1. Everything I’ve read about The Trouble with Tracy has suggested it was terrible (I’ve never seen it and I’d never even heard of it until a few years ago) – yet then it keeps getting mentioned for polls like this (Huffington Post did a “great Canadian TV” poll and it was on it). So is that because there are genuine fans of it (which is fine) or is it just Trolling – the on-line equivalent of kicking over a sandcastle other kids are building? A way of scuppering any discussion about Canadian TV by deliberately promoting bad shows? As I say: I’m curious.
      .
      I don’t know about others, but I’m genuinely interested in people’s opinions about Canadian TV shows…but they kind of need to be sincere opinions.

      1. The Trouble with Tracy makes these lists because it was so bad that it was good. It’s purely a fondness. Not sure about other polls, but mine is “favourite,” rather than “best” or “well-made” because it simply wasn’t. I loved The A-Team and Gilligan’s Island, but they weren’t well-made or critically-acclaimed by any means.

        As for sincere opinions about Canadian TV shows, we do that every day on our site, as does Amber and her team over at TheTVJunkies.com. And Bill Brioux. And Bill Harris. And John Doyle.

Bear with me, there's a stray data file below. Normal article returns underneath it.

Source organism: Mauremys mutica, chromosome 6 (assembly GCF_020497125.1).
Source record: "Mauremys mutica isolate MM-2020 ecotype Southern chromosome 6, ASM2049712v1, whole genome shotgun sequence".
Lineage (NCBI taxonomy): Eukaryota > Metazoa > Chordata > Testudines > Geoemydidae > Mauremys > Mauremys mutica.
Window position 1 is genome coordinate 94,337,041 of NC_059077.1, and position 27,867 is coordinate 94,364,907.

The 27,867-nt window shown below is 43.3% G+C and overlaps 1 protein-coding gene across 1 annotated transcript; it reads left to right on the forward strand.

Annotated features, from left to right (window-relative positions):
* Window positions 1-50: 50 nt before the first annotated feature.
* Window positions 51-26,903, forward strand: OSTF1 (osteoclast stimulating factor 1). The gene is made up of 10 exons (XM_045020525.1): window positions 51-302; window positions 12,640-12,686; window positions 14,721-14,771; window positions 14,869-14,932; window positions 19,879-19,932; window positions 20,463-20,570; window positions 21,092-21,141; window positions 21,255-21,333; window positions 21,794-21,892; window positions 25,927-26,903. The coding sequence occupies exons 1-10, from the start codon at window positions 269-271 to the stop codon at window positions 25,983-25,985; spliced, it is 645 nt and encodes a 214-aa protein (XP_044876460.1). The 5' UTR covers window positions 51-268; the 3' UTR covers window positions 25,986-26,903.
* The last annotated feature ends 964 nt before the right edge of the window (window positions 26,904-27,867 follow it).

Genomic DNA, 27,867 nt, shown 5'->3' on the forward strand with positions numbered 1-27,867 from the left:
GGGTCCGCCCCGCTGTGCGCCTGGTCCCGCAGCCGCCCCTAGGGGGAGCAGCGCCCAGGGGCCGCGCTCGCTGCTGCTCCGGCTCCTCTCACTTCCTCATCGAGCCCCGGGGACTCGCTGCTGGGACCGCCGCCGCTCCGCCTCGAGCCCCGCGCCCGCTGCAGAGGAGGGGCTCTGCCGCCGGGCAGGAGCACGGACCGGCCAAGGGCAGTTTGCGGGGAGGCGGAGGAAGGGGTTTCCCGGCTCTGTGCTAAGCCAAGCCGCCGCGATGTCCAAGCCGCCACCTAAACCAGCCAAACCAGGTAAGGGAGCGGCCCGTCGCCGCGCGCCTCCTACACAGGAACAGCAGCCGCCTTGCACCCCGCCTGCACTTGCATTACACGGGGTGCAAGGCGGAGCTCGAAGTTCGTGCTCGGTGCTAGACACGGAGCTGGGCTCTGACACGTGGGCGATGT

If you’re referring to everyday Canadians being more critical about homegrown TV, I agree that should be happening. Again, it’s something we and the others do every day. I encourage our readers to leave comments and opinions because I want them to be thinking about and analyzing both what they watch and the industry in general.

        1. If someone likes a series, for whatever reason, that’s fine. What troubles me as someone who has written and talked about CDN TV a lot over the years is dealing with the, for lack of a better word, haters. And I’m guessing you’ve encountered them too. People who anytime you try to start a discussion going about the topic are there just to ridicule (and usually to say that Canada sucks, too).
          .
          I think if a poll of “favourite” American series had people championing, say, My Mother the Car, we would question the motives behind the votes. (Out of curiosity: does anyone know the last time TTWT was aired, even in reruns?)